The skeleton just laughed. She had an extraordinary laugh, a laugh that reminded me of a flock of hungry crows, cawing in the sky.
I drank wine from a cup. Ah, in this worthless, futile life, I had finally found happiness. Sometimes, we would chatter away to each other in a cemetery, sometimes we would walk together, hand in hand, through the shopping centers, just like any other young couple in love.
“Those two are made for each other!” Said people as they saw us. But we didn’t care. All day long, we enjoyed the love will be shared between us. At night, we slept together in a coffin, like a pair of mummies that awoke each morning.
I felt as though I was the happiest husband in the world. I had the most understanding, loyal wife in the world. As happy as a prophet who has just received a revelation, I embraced my skeleton.
“Maybe I am thoughtless. All this time together, and I still don’t know your name, my beautiful wife,” I said, after we had made particularly passionate love.
“Do you really need to know, my husband?”
I gently stroked my wife’s swelling stomach, which now held our baby to be. In fact, perhaps I didn’t really need to know, whatever her name had been or whoever she had been. Perhaps, it caused her pain to think back to remember what her name had been. And because of that, she didn’t want to remember it. I respected that. Everyone has the right to keep their pasts to themselves. Let her past remain her own secret. Let me know her as my beautiful skeleton.
I look at the baby growing in her abdominal cavity. I could see the fetus, because of course, as a skeleton, she had no skin to cover it. It was as though the baby was just floating, like that, in her abdominal cavity, covered in red, slimy, sticky placenta. Over time, the fetus continued to grow and develop, its little hands and feet slowly taking shape. I couldn’t help thinking that sooner or later, the baby would want to know more about who its mother was.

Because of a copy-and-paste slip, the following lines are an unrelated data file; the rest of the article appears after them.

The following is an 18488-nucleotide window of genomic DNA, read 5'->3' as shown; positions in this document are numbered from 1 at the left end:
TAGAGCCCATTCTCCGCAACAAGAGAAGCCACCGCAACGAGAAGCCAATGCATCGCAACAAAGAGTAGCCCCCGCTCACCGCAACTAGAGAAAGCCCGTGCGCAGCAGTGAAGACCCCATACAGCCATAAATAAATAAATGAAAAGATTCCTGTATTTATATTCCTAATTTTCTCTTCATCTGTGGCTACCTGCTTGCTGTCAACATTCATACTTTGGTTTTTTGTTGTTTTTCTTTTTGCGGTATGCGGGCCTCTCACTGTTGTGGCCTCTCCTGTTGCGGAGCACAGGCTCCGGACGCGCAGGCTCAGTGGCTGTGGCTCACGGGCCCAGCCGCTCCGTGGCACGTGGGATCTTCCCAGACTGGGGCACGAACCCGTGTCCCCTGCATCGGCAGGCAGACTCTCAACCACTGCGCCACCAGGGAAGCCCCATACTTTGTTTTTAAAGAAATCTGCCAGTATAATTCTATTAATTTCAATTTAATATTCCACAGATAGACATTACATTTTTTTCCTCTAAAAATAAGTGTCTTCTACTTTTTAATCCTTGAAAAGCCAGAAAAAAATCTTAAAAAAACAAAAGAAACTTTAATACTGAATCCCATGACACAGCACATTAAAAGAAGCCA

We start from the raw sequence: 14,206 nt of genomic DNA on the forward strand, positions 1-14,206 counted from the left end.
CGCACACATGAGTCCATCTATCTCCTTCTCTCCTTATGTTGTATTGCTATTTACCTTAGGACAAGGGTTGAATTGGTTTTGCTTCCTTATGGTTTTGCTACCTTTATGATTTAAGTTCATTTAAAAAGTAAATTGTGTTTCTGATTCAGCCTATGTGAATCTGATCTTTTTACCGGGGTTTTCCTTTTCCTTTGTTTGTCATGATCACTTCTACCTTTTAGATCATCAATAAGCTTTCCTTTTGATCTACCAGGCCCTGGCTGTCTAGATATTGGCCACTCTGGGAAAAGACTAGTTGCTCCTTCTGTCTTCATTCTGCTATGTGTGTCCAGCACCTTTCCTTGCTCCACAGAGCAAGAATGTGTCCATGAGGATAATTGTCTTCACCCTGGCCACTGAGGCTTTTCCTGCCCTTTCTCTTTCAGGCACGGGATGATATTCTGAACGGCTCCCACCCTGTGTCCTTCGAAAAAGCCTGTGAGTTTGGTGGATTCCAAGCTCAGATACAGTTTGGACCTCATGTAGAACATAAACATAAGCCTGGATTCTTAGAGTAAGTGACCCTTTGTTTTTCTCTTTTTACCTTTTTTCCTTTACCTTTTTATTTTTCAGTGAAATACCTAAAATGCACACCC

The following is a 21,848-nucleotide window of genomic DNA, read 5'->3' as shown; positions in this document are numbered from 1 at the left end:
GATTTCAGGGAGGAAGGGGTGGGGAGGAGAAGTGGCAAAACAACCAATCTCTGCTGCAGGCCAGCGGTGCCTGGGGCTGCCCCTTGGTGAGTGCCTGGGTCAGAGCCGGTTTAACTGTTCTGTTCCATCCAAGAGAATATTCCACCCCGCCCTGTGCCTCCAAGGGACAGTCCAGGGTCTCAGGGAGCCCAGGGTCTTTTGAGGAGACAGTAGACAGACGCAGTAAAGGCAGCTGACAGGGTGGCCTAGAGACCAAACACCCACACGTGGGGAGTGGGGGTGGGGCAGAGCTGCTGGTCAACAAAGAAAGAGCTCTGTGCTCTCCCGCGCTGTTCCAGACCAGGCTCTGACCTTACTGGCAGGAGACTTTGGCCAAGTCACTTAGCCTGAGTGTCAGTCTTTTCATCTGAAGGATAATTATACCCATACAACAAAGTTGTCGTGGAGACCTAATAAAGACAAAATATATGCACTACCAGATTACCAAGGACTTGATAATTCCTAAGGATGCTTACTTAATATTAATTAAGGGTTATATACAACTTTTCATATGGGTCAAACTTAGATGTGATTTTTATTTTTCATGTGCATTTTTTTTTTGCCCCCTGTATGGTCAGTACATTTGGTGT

“What are you thinking about, my husband?”
“Nothing, my wife,” they answered, trying to smile. “I was just thinking about our baby.”
Just as with any other baby, our baby was born after nine months and ten days. Not through the vagina, however. It just burst out through the placenta they had covered it.
At last, I was a father. I was happy. Nothing can bring greater joy to a man than the birth of the child for which he has waited for years. I held the baby in my arms. Its crying startled the neighbors. But I was too happy to care about them.
However, I had a feeling that my happiness would not last for a very long time, when my wife drew me to her. “It may be time for me to leave,” she whispered softly. I saw how the skeleton’s color was fading to white, as though death was coming to take her for a second time. I could see that she was at peace. Maybe that was because he already knew what it was like to be dead. She had been burnt alive, a horrible way to die, but at least she could imagine what the flames of hell would be like. And now she was going to die again, in peace and calm. She was completely at peace with the idea of death. Perhaps, for her, death was nothing more than a melancholy poem, in which a door swung open and bright light shone through. The smell of jasmine flowers, and Death smiling at her when the clock struck. I felt my heart begin to beat faster.
“Why are you trembling? Why are you suddenly so attached to this brief life of ours?” She said.
And then it was quiet. Oh, so quiet! I could hear the splash of my tears as they fell onto her skull.
“You needn’t make a fuss. Just throw my old bones into the river. Or put them out in the rubbish bin, so that the dogs can have them.”